Legislative Compliance

Protected Leave vs. Employment Insurance Entitlements 

August 1, 2023

From jury duty to sudden illness, things happen in life that are beyond our control. Fortunately, Canadian employees have job-protected leave entitlements that can help them manage the unexpected without risking their employment. But job-protected leave and Employment Insurance (EI) entitlements can be confusing, and employers must reference the correct legislation to verify and understand these entitlements. Many employers intertwine these two issues when determining whether the employee is eligible for the requested leave. Let’s look at how these entitlements differ and which legislation to refer to. 

What is a job-protected leave? 

A job-protected leave is an entitlement provided under jurisdictional employment standards legislation. Employees may need these leaves due to various circumstances affecting them, their families, or their dependants. These leaves apply to all employees, regardless of whether they’re part-time, full-time, or on a temporary contract. 

The names for certain leaves may vary between jurisdictions, but each jurisdiction provides similar job-protected leave entitlements, including but not limited to: 

  • Pregnancy or parental leave; 
  • Family caregiver leave; 
  • Personal sick leave; 
  • Organ donation leave; 
  • Jury duty leave; and 
  • Bereavement leave

Employment standards legislation across Canada contains provisions and entitlements for job-protected leaves. Each jurisdiction’s employment standards legislation generally details: 

  • The protected leaves employees are entitled to; 
  • The eligibility requirements they must meet to qualify; and 
  • How much notice an employee must give before taking a job-protected leave, usually with flexibility for emergency circumstances.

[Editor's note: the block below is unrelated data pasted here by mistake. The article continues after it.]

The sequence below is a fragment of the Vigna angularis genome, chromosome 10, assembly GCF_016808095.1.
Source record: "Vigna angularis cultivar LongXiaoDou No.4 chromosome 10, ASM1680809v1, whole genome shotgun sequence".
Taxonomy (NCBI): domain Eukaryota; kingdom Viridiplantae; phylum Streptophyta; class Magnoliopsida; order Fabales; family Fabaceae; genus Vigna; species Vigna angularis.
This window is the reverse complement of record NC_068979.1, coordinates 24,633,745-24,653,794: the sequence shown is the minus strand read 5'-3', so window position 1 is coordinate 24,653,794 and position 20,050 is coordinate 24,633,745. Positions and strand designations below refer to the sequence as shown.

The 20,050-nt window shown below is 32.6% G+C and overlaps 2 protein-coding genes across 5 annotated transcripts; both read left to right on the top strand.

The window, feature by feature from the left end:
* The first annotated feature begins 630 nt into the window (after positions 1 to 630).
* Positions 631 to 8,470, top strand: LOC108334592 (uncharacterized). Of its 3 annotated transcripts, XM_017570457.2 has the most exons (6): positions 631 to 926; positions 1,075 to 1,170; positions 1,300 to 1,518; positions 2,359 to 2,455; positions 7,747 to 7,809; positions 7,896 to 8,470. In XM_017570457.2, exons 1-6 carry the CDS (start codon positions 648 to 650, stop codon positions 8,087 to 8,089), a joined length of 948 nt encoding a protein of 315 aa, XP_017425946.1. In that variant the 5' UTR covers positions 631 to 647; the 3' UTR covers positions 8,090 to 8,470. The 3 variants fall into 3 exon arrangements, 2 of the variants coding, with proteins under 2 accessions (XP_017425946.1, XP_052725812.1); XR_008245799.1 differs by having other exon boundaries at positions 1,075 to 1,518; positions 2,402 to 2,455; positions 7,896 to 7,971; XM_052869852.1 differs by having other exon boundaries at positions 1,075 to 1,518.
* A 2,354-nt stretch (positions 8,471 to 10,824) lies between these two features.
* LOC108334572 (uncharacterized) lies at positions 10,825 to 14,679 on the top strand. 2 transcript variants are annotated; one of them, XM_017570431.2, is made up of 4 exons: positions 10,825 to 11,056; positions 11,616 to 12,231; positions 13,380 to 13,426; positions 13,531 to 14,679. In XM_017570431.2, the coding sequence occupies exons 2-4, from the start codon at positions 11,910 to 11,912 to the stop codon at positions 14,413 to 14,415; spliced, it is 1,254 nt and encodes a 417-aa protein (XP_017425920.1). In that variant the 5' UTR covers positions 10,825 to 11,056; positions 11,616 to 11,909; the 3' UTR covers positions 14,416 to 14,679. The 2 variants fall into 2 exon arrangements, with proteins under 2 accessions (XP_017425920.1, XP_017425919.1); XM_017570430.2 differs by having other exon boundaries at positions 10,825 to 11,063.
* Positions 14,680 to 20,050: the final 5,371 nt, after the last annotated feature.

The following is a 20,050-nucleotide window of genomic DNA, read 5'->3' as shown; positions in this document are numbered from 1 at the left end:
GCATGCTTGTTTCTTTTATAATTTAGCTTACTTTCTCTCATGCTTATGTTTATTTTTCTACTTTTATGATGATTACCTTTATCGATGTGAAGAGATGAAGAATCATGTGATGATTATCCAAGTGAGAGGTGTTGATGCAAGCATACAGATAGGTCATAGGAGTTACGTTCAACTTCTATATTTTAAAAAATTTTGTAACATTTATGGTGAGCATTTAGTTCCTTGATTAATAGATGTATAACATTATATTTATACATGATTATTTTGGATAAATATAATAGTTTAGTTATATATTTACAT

Employees should accept an employee’s request in good faith but be aware of suspicious requests and how to handle them. 

What does “job-protected” mean? 

A job-protected leave legally entitles the employee to return to their job, along with the terms and conditions of employment they had before their leave of absence. If for some reason their position no longer exists when they return to work, their employer must offer the employee a comparable position. 

In general, an employee must not be disadvantaged because of a job-protected leave. For example, employees are protected from termination, discipline, or any other reprisal action for taking a job-protected leave. Additionally, employers must continue contributions towards benefits plans during a leave unless the employee has opted out for the duration of the leave. 

What is Employment Insurance? 

Employment Insurance (EI) is a federal program that provides income replacement benefits for workers across Canada. Job-protected leaves are generally unpaid by the employer except for some limited and specific situations. Where the leave is unpaid, EI benefits may be available to an employee as an income replacement source. 

Here are a few examples of types of EI benefits: 

  • Job loss benefits for individuals who have lost their job through no fault of their own.